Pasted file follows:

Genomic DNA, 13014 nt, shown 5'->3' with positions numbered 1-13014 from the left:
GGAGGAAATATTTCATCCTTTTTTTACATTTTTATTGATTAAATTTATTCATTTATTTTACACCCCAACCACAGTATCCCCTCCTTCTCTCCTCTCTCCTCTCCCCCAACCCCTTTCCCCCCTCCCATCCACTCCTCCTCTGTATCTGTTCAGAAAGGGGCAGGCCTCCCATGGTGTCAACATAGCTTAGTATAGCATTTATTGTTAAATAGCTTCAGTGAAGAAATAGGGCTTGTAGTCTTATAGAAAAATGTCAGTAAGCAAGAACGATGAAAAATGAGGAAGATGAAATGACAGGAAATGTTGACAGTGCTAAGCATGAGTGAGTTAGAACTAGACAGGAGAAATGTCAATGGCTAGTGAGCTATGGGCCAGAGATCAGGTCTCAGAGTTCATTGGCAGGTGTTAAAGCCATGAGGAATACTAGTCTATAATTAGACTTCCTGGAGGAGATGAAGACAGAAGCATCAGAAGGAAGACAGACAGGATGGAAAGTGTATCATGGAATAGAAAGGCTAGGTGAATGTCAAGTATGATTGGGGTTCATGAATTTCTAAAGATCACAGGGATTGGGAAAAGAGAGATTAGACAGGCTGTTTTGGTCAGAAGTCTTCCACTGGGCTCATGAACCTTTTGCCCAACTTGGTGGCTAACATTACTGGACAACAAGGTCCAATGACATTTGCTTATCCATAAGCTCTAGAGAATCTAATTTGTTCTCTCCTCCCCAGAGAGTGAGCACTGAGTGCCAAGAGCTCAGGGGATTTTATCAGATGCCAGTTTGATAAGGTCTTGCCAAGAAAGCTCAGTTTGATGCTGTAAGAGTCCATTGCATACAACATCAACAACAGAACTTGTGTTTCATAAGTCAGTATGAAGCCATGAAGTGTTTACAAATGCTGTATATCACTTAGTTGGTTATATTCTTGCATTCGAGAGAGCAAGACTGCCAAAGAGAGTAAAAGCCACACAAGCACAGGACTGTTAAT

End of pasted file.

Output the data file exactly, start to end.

Genomic DNA, 13014 nt, shown 5'->3' with positions numbered 1-13014 from the left:
GGAGGAAATATTTCATCCTTTTTTTACATTTTTATTGATTAAATTTATTCATTTATTTTACACCCCAACCACAGTATCCCCTCCTTCTCTCCTCTCTCCTCTCCCCCAACCCCTTTCCCCCCTCCCATCCACTCCTCCTCTGTATCTGTTCAGAAAGGGGCAGGCCTCCCATGGTGTCAACATAGCTTAGTATAGCATTTATTGTTAAATAGCTTCAGTGAAGAAATAGGGCTTGTAGTCTTATAGAAAAATGTCAGTAAGCAAGAACGATGAAAAATGAGGAAGATGAAATGACAGGAAATGTTGACAGTGCTAAGCATGAGTGAGTTAGAACTAGACAGGAGAAATGTCAATGGCTAGTGAGCTATGGGCCAGAGATCAGGTCTCAGAGTTCATTGGCAGGTGTTAAAGCCATGAGGAATACTAGTCTATAATTAGACTTCCTGGAGGAGATGAAGACAGAAGCATCAGAAGGAAGACAGACAGGATGGAAAGTGTATCATGGAATAGAAAGGCTAGGTGAATGTCAAGTATGATTGGGGTTCATGAATTTCTAAAGATCACAGGGATTGGGAAAAGAGAGATTAGACAGGCTGTTTTGGTCAGAAGTCTTCCACTGGGCTCATGAACCTTTTGCCCAACTTGGTGGCTAACATTACTGGACAACAAGGTCCAATGACATTTGCTTATCCATAAGCTCTAGAGAATCTAATTTGTTCTCTCCTCCCCAGAGAGTGAGCACTGAGTGCCAAGAGCTCAGGGGATTTTATCAGATGCCAGTTTGATAAGGTCTTGCCAAGAAAGCTCAGTTTGATGCTGTAAGAGTCCATTGCATACAACATCAACAACAGAACTTGTGTTTCATAAGTCAGTATGAAGCCATGAAGTGTTTACAAATGCTGTATATCACTTAGTTGGTTATATTCTTGCATTCGAGAGAGCAAGACTGCCAAAGAGAGTAAAAGCCACACAAGCACAGGACTGTTAAT